Malaria. Smallpox. The bubonic plague. Their very names send shivers down the spines of countless individuals. What are history´s deadliest epidemics? Put on your hazmat suit as Business English Magazine´s Jonathan Sidor enters the hot zone.
Deadly outbreaks of deasese are as old as human history. While our medcial knowledge has exploded by leaps and bounds in the modern era, the phantom of another pandemic is always lurking around the corner. History´s worst medical crises, though, may offer some cold lessons needed to stave off some future catastrophe.
Some of the world´s first pandemics struck Europe centuries ago. One of the earliest recorded ones is known as the Antonine Plague. It lasted from 165 to 180 AD and afflicted the Roman Empire. The disease was brought into Europe by Roman soldiers who were returning from military campaigns in the Asia Minor region. Experts suspect that the disease was either smallpox or measles, but the actual cause has never been formally verified. The mortality rate of the plague was about 25 percent. On certain days, 2,000 people succumbed to the illness in Rome itself. In total, estimates say the Antonine Plague took 5 mln lives. The outbreak was named for Anoninus, the family name of Emperor Marcus Aurelius.
Rome´s successor, the Byzantine Empire, wasn´t spared from a disaster of its own. The Plague of Justinian hit from 541 to 542 AD and returned for a few additional waves in later centuries. The city of Constantinople was profoundly affected, after merchant ships entered ports harbouring flea-infested rats that carried bubonic plague. Recordings from the time indicate that necrosis of the hand was a typical sign of the disease´s ferocity. Scholars disagree, but conservative guesses put the outbreak´s death toll at 25 mln souls. The plague´s namesake was Justinian I, who ruled as the Byzantine emperor during the initial epidemic.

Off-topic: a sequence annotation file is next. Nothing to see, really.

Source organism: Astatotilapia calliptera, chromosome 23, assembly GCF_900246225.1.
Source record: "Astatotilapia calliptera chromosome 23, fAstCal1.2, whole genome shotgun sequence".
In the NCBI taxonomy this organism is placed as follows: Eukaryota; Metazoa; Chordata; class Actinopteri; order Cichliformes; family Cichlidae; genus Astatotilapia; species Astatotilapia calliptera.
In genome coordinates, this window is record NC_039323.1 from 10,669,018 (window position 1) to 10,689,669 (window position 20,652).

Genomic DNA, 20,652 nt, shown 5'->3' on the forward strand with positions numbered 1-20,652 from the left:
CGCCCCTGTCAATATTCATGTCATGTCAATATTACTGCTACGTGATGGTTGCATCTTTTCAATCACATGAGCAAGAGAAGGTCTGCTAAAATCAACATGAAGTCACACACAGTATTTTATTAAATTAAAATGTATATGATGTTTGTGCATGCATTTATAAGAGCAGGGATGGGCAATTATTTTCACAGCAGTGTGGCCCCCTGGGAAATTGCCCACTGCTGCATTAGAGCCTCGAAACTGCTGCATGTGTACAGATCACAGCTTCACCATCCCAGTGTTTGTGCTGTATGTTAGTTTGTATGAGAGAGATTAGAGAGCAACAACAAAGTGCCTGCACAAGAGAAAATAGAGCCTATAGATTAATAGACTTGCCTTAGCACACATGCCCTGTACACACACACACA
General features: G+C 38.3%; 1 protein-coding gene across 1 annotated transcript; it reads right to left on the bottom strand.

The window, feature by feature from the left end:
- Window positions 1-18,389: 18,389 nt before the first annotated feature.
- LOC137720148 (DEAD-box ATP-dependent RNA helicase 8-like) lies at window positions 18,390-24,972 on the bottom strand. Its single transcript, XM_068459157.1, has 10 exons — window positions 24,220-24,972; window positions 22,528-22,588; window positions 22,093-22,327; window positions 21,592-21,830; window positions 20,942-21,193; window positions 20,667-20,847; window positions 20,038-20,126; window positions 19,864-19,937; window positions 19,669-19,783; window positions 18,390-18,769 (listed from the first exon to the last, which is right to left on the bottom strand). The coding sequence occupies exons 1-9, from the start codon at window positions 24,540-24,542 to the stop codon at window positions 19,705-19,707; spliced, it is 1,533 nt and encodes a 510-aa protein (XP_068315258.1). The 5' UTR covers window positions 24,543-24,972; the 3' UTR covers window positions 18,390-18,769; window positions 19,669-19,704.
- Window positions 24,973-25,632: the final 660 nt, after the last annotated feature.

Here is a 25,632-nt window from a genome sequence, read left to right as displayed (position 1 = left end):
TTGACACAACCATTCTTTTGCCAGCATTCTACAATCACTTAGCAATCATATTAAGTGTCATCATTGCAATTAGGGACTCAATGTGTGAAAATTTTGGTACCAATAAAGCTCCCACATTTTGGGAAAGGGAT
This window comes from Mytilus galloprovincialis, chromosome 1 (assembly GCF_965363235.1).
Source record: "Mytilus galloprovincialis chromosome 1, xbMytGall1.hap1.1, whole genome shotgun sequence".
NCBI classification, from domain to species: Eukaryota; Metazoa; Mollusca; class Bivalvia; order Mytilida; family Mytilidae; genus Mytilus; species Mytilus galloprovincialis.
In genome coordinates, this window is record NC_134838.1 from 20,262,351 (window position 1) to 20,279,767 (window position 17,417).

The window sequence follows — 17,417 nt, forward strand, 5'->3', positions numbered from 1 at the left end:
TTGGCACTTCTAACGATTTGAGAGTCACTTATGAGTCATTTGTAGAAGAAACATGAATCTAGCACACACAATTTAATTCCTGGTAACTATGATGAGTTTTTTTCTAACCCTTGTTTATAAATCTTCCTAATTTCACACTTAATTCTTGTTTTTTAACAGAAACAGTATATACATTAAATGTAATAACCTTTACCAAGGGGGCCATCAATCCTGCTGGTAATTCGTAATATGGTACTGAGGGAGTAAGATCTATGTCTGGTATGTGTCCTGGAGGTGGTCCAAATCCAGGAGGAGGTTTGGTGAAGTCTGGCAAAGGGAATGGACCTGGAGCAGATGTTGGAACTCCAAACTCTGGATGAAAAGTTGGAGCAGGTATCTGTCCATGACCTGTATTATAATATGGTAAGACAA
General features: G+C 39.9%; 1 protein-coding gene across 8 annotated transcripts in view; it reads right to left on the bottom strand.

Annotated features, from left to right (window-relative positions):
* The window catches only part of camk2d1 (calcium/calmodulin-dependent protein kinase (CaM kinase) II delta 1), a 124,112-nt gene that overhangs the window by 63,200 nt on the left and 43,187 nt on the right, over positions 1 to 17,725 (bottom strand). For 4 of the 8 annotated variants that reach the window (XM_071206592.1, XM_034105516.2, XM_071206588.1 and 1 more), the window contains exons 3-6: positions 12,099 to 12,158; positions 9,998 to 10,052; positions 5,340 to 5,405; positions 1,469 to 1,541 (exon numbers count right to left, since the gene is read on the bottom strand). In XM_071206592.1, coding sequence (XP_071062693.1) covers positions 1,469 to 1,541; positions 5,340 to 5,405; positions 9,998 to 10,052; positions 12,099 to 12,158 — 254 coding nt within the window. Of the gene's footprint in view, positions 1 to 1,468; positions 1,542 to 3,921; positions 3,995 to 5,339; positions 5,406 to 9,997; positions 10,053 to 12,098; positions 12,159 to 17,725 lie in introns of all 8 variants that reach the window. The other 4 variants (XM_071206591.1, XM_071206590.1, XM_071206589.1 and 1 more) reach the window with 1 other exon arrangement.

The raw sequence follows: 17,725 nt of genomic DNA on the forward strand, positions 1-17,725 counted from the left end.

When it comes to cataclysm that have shaken Europe, the Black Death needs no introduction. The bubonic plague reared its ugly head once again, this time peaking from 1347 to 1351. This time, the bacteria likely originated from Central Asia and made its way to Italy by following the Silk Road. Genoese ships further carried the plague to Italy´s ports, and from there it was just a matter of time until the Black Death made its way to the rest of Europe. The outbreak killed off at least one-third of Europe´s population at the time, and it was responsible for anywhere between 75 mln and 200 mln deaths in Eurasia overall. The plague´s impact was so devastating that it took two centuries for Europe´s population to return to pre-outbreak levels. Places like Florence, however, didn´t fully recover until the 19th century.
Petrifying pandemics aren´t just things in ancient history textbooks. Even with the advent of modern nation states and sophisticated science, the world of yesterday was still a frightening place. The third cholera pandemic of 1846-1860 clearly exhibits this. Although the illness originated from India, a high number of fatalities occurred in Asia, Africa, Europe and North America. Great Britain tallied 23,000 deaths, while the death toll in Russia exceeded 1 mln. Physicians in London were able to determine that the disease was transmitted by contaminated city water. By blocking access to water pumps, the phycisians were able to greatly mitigate the epidemic´s effects.